As soon as my daughter and I booked our trip to Spain, I knew I wanted to see a flamenco dance. Our itinerary looked pretty booked, but we did still have a free evening the first night of our arrival in Madrid.
“Don’t see flamenco in Madrid,” a friend told me. “See it in Seville where it originated.”
But I had a free night, you see, and I found a place to watch flamenco in Madrid: Las Tablas Flamenco.
We were seated at the table closest to the small stage — which I always love. I like to see performers sweat. I like to see their muscle control and the expressions on their faces that I’d never be privy to at a table toward the back. I also saw the floorboards bounce and reverberate with the pounding of the dancers’ feet.
First, we listened to the lone guitarist flex his acoustic muscles. Then a singer joined in, wailing with soul as the guitarist strummed. Then a man came out and stood there, eyes closed, swaying slightly as he felt the music move through him, poised for movement, but waiting.
Slowly, he began smacking the floor with his feet, raising his arms above him as he stomped with staccato passion. The music built to a frenzy and the dancer matched the fiery tension of the guitar with his feet. I felt like I was witnessing a battle; a duel of man vs. self as he seemed to banish the spirit that possessed him as his stomping heels hammered the stage.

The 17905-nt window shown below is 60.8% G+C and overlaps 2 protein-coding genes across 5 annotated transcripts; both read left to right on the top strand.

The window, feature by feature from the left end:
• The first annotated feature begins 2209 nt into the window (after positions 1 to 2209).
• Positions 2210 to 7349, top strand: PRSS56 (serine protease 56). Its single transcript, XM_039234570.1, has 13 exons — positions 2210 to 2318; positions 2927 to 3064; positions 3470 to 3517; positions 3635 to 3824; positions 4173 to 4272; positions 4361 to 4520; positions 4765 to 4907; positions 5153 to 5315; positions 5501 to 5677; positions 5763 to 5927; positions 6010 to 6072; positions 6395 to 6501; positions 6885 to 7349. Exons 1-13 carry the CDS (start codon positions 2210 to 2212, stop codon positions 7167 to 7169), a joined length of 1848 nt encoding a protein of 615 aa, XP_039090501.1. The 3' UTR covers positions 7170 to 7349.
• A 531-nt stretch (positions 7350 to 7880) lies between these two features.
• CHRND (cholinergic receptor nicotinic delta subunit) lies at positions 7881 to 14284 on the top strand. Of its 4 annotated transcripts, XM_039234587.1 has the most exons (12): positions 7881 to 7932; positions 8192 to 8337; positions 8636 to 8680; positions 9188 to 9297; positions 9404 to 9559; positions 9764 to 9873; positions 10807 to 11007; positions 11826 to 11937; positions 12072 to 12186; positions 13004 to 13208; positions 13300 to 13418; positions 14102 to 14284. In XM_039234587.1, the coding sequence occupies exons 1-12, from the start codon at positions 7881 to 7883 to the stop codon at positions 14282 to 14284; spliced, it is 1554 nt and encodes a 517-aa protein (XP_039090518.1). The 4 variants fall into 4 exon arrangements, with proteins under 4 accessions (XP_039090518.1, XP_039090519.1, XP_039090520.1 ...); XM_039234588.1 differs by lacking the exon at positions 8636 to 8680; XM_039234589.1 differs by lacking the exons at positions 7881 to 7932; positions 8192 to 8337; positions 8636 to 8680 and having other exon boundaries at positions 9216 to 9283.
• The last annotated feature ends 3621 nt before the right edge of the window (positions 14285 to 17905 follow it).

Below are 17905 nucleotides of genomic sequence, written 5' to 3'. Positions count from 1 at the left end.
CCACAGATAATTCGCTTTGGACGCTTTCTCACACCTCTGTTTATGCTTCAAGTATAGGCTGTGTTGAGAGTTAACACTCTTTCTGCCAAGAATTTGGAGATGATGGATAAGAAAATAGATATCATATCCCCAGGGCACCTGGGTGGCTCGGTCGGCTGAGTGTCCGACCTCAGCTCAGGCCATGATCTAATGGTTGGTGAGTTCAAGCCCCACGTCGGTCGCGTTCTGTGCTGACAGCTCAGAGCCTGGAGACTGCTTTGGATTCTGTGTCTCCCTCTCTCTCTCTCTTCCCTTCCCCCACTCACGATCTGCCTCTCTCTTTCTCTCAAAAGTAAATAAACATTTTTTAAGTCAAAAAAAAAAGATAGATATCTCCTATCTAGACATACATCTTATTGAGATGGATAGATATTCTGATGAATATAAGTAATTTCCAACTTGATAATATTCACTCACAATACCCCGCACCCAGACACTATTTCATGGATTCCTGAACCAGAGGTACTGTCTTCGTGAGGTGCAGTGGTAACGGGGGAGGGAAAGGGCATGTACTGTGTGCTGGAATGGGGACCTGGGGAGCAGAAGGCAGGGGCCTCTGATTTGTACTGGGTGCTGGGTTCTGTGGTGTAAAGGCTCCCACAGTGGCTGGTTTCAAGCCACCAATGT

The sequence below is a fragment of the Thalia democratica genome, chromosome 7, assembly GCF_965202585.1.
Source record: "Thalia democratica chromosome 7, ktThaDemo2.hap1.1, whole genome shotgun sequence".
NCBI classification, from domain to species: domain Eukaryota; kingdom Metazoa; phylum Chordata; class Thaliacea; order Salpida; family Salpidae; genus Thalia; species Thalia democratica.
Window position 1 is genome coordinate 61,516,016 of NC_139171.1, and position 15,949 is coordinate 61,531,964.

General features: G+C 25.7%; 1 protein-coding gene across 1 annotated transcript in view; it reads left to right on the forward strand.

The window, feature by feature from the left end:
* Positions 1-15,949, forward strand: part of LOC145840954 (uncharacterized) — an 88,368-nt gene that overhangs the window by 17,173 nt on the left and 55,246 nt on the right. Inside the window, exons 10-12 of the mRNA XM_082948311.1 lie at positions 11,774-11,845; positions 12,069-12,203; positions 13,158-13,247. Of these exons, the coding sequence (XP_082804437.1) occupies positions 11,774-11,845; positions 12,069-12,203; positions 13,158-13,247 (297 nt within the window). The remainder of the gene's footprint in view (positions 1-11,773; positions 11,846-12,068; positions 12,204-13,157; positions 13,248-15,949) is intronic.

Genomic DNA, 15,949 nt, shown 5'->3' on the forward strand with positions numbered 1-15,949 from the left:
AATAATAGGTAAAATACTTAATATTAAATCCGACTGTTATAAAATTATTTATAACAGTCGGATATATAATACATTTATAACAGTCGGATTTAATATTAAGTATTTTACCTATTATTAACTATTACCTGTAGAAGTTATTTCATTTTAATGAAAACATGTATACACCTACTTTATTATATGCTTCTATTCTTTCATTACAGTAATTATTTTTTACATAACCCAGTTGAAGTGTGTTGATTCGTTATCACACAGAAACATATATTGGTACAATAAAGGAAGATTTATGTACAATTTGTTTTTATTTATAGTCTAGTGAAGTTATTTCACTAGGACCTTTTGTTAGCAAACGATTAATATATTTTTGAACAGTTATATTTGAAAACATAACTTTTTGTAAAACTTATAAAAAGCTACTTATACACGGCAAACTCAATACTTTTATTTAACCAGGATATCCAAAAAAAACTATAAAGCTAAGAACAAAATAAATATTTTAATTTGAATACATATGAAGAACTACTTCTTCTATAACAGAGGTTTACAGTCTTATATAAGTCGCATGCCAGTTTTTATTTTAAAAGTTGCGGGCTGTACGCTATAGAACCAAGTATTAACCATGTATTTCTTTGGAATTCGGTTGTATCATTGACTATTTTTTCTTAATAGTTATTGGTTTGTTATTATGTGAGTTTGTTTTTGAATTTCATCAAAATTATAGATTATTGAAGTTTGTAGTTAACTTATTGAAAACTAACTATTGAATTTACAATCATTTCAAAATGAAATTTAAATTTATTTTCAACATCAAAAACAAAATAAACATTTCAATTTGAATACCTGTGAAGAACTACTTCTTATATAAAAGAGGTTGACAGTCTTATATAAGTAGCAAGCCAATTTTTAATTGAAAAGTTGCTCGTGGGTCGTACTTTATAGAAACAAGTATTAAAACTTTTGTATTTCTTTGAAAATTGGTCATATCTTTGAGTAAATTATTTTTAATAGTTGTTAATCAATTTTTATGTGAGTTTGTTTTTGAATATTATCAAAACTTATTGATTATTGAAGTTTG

I loved it.
A woman followed the man for the next dance and fought her own inner fire as she pounded the stage. She wore a traditional polka-dotted dress and a stern expression. She danced as though her life depended on it. If it did, she finished her dance victorious.
The dances at this small dinner theater thrilled me. They were full of heat and passion. I felt like I’d seen authentic flamenco. But, once we arrived in Seville, we took part in a group dinner at a flamenco theater and I saw a completely different type of flamenco.
Our host explained that at small flamenco venues, we were watching amateurs who improvised and practiced their techniques in their shows. At this large dinner theater, we’d see professional flamenco dancers who performed the same choreographed dances at every performance. It wouldn’t vary; they were performing as professionals.
It was beautiful. And passionate. The troupe displayed several different types of flamenco dance.
I loved it. But I think I liked the small, intimate expression of dance at Las Tablas Madrid better. It felt like the dancers were fully present, feeling the music and moving their bodies and feet with determined intensity. Like the fierceness of the bulls that I associate with Spain, the striking precision of the rapid-fire stomping embodied the spirit of Spain. The dancers seemed like they were fighting a battle of honor and valor. I know one thing: if it was a battle to win me over, they slayed it.
Have you watched flamenco dancing, or another type of regional dance that you love?